A study confirms the ability of the Healbe GoBe2 to accurately track hydration levels
REDWOOD CITY, Calif. – March 20, 2019 ( PR Submission Site ) Researchers at The Foods for Health Institute at the University of California, Davis, finished a study on a hydration feature of the Healbe GoBe2™ which included exercise (inducing dehydration)and drinking water (rehydration). A study was completed by 11 adult volunteers between the ages of 19-40 years old, 2 men and 9 women.
The loss and absorption of water were estimated by changes in body weight observed during exercise and rehydration. The weight was measured in all experiments for each volunteer in the beginning, at the end of the exercise phase and at the end of the experiment.
Volunteers were asked to walk/run on a treadmill at different speeds for up to 15 minutes each.
Following the exercise, volunteers were asked to drink 200 ml water every 15 min (up to 800 ml total volume) over 45 min.
The water balance was calculated by body weight changes observed throughout the exercise and rehydration components.
The GoBe2™ was able to indicate significant dehydration and rehydration stages during the experiment. In all cases, we observed a significant decrease of hydration level after physical activity and a significant increase of hydration level after drinking pure water which was strongly correlated with weight change.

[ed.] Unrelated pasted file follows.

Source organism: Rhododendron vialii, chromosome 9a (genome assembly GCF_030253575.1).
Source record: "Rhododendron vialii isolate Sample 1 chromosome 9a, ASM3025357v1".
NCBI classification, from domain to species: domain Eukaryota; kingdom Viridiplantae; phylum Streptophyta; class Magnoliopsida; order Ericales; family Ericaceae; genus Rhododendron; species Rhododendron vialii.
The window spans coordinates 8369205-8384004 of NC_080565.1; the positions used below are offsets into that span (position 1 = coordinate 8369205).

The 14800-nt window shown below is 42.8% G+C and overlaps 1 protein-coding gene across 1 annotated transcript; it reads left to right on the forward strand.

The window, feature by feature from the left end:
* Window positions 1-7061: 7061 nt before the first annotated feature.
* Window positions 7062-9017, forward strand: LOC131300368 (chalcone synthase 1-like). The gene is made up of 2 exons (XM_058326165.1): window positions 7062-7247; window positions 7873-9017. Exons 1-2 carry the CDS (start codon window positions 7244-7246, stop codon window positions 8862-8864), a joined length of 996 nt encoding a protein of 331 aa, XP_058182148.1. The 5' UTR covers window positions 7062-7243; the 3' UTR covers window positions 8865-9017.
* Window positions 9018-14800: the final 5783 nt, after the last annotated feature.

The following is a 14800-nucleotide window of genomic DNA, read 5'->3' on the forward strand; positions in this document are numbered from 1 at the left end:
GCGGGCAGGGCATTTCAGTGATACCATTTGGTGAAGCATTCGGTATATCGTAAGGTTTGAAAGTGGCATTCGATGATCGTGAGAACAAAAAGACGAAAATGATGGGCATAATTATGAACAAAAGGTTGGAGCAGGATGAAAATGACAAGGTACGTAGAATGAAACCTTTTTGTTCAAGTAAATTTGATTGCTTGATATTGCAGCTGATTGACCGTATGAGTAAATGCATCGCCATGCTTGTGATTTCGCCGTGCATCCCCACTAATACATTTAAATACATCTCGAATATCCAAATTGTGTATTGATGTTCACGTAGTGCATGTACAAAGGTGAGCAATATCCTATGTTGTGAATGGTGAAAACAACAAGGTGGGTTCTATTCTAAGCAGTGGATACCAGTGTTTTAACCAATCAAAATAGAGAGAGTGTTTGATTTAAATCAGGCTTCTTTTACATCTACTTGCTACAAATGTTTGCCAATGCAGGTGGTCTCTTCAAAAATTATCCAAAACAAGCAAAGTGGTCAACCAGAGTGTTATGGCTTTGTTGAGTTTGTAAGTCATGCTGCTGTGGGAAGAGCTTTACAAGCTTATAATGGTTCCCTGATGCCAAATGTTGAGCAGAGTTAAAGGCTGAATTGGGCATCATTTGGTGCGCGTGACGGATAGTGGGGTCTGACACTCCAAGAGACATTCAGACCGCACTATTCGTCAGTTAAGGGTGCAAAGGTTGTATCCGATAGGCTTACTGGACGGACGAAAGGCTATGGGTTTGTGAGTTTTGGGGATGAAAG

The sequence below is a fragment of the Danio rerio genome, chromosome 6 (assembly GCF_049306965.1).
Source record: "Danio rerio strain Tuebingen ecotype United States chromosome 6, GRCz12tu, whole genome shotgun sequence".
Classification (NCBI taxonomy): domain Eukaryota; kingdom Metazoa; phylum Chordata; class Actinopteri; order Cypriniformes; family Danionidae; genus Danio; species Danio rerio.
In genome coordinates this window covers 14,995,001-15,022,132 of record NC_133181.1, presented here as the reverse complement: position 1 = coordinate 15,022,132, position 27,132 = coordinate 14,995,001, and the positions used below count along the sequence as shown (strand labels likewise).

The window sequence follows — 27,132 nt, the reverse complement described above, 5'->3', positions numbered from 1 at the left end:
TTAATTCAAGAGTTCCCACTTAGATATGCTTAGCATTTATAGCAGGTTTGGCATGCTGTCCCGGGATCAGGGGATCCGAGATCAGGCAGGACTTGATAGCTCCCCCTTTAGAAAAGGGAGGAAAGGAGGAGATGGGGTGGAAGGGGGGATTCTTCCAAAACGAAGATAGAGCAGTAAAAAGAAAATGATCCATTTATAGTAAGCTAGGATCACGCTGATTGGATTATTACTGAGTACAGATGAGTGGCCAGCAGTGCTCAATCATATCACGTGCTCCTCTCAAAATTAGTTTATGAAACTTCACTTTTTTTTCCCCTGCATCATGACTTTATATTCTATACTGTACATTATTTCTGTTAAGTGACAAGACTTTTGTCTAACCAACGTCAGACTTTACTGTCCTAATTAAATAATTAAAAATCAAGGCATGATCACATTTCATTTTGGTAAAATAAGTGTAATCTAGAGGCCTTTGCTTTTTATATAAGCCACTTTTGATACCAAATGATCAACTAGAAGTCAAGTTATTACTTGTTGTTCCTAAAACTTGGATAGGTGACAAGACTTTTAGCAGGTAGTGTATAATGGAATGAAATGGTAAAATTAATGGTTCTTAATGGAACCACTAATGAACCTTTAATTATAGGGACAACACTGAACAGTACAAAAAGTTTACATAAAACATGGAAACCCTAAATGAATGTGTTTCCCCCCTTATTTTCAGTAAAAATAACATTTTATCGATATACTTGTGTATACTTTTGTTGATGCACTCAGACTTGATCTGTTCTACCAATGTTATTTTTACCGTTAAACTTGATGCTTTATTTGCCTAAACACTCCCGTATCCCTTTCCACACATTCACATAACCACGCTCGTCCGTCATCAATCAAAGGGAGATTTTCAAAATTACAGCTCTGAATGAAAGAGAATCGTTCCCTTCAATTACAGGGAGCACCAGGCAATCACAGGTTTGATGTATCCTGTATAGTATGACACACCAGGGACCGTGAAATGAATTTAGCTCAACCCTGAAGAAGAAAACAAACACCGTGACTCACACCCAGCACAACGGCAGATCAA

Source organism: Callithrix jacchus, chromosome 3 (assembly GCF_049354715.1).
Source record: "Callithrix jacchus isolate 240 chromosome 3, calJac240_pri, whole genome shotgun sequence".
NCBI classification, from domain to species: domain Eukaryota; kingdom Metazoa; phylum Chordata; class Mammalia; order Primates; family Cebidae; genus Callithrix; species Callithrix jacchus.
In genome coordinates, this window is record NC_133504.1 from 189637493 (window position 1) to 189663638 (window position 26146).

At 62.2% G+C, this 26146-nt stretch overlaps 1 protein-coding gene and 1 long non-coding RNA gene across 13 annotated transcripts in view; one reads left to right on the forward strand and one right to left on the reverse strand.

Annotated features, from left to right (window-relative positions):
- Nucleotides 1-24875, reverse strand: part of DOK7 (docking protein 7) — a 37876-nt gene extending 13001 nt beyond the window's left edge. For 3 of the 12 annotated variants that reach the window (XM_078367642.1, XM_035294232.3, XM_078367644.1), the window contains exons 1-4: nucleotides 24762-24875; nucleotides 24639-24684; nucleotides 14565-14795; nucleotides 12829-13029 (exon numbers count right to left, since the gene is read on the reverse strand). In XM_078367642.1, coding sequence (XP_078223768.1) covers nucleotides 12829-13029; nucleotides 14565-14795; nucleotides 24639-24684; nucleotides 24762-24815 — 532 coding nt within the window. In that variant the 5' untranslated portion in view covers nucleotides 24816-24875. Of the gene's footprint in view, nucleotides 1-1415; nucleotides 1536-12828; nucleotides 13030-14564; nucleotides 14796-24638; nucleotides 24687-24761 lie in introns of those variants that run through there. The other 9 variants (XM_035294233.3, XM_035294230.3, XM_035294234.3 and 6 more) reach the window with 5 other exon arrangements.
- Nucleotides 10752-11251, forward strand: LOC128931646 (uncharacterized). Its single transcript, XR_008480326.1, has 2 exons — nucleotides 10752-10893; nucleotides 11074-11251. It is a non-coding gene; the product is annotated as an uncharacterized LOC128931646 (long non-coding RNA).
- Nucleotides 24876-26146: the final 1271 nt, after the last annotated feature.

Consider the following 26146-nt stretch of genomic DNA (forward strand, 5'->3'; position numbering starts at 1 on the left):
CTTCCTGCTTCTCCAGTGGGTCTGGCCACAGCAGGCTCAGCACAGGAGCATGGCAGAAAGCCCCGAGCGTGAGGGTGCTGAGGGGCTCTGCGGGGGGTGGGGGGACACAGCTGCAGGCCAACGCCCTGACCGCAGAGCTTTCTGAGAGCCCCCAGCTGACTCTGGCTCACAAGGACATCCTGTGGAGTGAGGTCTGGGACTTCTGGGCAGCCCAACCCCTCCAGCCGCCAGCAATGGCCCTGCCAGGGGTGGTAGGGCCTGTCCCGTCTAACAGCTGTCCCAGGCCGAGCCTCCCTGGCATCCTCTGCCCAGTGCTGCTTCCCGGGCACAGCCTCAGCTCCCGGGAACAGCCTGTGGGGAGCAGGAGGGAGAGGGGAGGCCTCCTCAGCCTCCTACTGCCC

More information on the study can be found at http://bit.ly/ucdavis_validation_hydration
Healbe™ Corp. is a global health and wellness wearable company founded in 2012. Healbe GoBe2™ is the world’s first and the only smart band technology with unique features such as 100% automatic tracking of calorie intake, water balance, and stress.
About UC Davis
UC Davis is one of the world’s leading cross-disciplinary research and teaching institutions, located in Davis, California. The most academically comprehensive university on the West Coast, it is renowned for its programs in food and agriculture, the environmental sciences and sustainability, and veterinary medicine.